There simply hasn't been a prospect quite like No. 1 overall pick Kyler Murray to come along before, especially one that will enter the league with a coach even more aggressive than he is. Kingsbury's spread attack and Murray's combination of arm strength and running ability should provide a great preview of where the NFL is going over the next decade.
Second-round pick Andy Isabella, taken with a choice (No. 62 overall) acquired from the Dolphins in exchange for Rosen, profiles as a Brandin Cooks-like addition to the offense. Monstrous fourth-rounder Hakeem Butler (No. 103 overall) was viewed as a top-20 player by some draft analysts because of his physicality and deep-ball potential. Adding these two receivers to a corps featuring Larry Fitzgerald and second-year pro Christian Kirk gives Murray and Kingsbury a chance to hit the ground running offensively in September, provided the line can hold up. (The presence of star runner David Johnson should make that easier.) If the bold makeover pans out, pairing Kingsbury and Murray together could prove to be a move that was ahead of its time.
Eagles' offensive depth:The potential trade of slot receiver Nelson Agholor never materialized. Instead of parting ways with a piece, the Eagles only added to their offensive arsenal with second-round picks Miles Sanders (No. 53 overall), a running back, and J.J. Arcega-Whiteside (No. 57 overall), a wideout. Sanders has a chance to end March trade acquisitionJordan Howard's run as the Eagles' starting running back before it even begins, while Arcega-Whiteside adds another possession threat for Carson Wentz to find in tight quarters.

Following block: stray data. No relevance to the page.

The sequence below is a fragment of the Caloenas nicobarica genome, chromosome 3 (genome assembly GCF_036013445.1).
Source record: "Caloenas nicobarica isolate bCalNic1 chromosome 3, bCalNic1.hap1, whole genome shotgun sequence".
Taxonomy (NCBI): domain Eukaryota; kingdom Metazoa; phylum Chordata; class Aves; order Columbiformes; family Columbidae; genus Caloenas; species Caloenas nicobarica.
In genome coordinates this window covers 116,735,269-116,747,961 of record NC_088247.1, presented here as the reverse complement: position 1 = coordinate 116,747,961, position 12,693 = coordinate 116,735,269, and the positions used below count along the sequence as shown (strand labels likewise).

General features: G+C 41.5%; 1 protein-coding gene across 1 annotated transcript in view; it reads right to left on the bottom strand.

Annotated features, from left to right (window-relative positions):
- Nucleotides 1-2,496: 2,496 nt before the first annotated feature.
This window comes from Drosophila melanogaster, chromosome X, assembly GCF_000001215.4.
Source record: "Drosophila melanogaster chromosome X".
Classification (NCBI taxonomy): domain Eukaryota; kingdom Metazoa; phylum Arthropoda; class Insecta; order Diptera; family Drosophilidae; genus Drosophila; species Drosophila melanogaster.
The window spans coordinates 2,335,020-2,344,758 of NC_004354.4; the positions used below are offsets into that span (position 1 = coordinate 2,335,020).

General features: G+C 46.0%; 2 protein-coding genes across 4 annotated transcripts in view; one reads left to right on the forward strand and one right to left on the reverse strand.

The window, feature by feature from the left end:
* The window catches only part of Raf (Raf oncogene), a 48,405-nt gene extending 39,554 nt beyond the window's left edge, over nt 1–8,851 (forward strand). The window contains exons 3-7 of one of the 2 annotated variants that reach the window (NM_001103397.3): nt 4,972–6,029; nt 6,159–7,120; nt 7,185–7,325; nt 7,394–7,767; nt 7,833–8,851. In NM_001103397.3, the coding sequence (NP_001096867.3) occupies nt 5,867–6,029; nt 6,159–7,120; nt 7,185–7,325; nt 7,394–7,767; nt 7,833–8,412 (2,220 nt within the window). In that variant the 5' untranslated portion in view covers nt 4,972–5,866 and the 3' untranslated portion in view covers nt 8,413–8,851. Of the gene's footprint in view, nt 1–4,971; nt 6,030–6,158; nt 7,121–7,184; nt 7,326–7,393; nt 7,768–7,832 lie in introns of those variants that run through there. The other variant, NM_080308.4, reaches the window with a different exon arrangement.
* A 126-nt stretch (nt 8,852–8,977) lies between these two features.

The depth at running back, wide receiver and tight end (where Zach Ertz and Dallas Goedert comprise the best duo in football) should give coach Doug Pederson a ton of play-calling options in the fall. Even the team's first-round selection (tackle Andre Dillard, No. 22 overall) was typical of the long-term thinking the Eagles are known for because he likely will begin his career on the bench behind Jason Peters. This is a group built to withstand injuries and create matchup problems in nearly any situation.
Chargers' defense: The Chargers are my early favorites in the clubhouse for AFC team most likely to win 12 games or more this season. Considering they won 12 a year ago, this shouldn't be that hot a take. Part of my confidence comes from this draft, where general manager Tom Telesco filled the biggest holes on his defensive depth chart with quality options.
Jerry Tillery (No. 28 overall) from Notre Dame slots right in as a 3-technique defensive tackle next to veteran Brandon Mebane. Delaware safety Nasir Adderley (No. 60 overall) is an excellent complement for last year's Defensive Rookie of the Year runner-up, Derwin James. While the right side of the offensive line remains a concern, defensive coordinator Gus Bradley has no excuse but to dominate with the group Telesco has put together.
Falcons' offensive line: It's safe to say the Falcons believe their 2018 season was doomed by their offensive line, not just poor injury luck. After spending mid-tier money on a trio of free agents (Jamon Brown, Ty Sambrailo and James Carpenter), the Falcons doubled down with two first-round picks: guard Chris Lindstrom (No. 14 overall) and right tackle Kaleb McGary (No. 31 overall). The Falcons traded up for McGary, possibly believing that he was a favorite of the Patriots, who held the 32nd overall pick, in the first round.